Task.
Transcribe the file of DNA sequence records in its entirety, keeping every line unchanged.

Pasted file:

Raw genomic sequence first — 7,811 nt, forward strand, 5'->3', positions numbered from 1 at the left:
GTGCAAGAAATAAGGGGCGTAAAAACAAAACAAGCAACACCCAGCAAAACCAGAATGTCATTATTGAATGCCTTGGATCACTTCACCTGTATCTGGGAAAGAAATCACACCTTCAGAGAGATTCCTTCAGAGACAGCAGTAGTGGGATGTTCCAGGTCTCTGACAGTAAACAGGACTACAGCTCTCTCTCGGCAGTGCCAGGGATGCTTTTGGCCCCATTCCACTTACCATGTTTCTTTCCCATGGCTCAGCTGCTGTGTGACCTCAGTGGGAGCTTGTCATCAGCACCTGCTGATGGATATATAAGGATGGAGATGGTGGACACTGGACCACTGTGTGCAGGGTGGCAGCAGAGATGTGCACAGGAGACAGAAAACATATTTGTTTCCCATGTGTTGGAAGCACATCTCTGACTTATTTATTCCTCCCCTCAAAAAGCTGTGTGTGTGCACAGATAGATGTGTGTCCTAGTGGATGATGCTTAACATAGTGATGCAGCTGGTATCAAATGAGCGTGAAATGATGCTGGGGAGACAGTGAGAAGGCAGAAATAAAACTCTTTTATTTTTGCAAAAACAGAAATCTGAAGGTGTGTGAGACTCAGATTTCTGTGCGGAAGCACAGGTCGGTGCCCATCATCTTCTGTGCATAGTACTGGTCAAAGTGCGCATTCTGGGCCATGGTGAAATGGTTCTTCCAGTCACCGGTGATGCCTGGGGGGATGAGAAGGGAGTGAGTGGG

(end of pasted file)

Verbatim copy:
Raw genomic sequence first — 7,811 nt, forward strand, 5'->3', positions numbered from 1 at the left:
GTGCAAGAAATAAGGGGCGTAAAAACAAAACAAGCAACACCCAGCAAAACCAGAATGTCATTATTGAATGCCTTGGATCACTTCACCTGTATCTGGGAAAGAAATCACACCTTCAGAGAGATTCCTTCAGAGACAGCAGTAGTGGGATGTTCCAGGTCTCTGACAGTAAACAGGACTACAGCTCTCTCTCGGCAGTGCCAGGGATGCTTTTGGCCCCATTCCACTTACCATGTTTCTTTCCCATGGCTCAGCTGCTGTGTGACCTCAGTGGGAGCTTGTCATCAGCACCTGCTGATGGATATATAAGGATGGAGATGGTGGACACTGGACCACTGTGTGCAGGGTGGCAGCAGAGATGTGCACAGGAGACAGAAAACATATTTGTTTCCCATGTGTTGGAAGCACATCTCTGACTTATTTATTCCTCCCCTCAAAAAGCTGTGTGTGTGCACAGATAGATGTGTGTCCTAGTGGATGATGCTTAACATAGTGATGCAGCTGGTATCAAATGAGCGTGAAATGATGCTGGGGAGACAGTGAGAAGGCAGAAATAAAACTCTTTTATTTTTGCAAAAACAGAAATCTGAAGGTGTGTGAGACTCAGATTTCTGTGCGGAAGCACAGGTCGGTGCCCATCATCTTCTGTGCATAGTACTGGTCAAAGTGCGCATTCTGGGCCATGGTGAAATGGTTCTTCCAGTCACCGGTGATGCCTGGGGGGATGAGAAGGGAGTGAGTGGG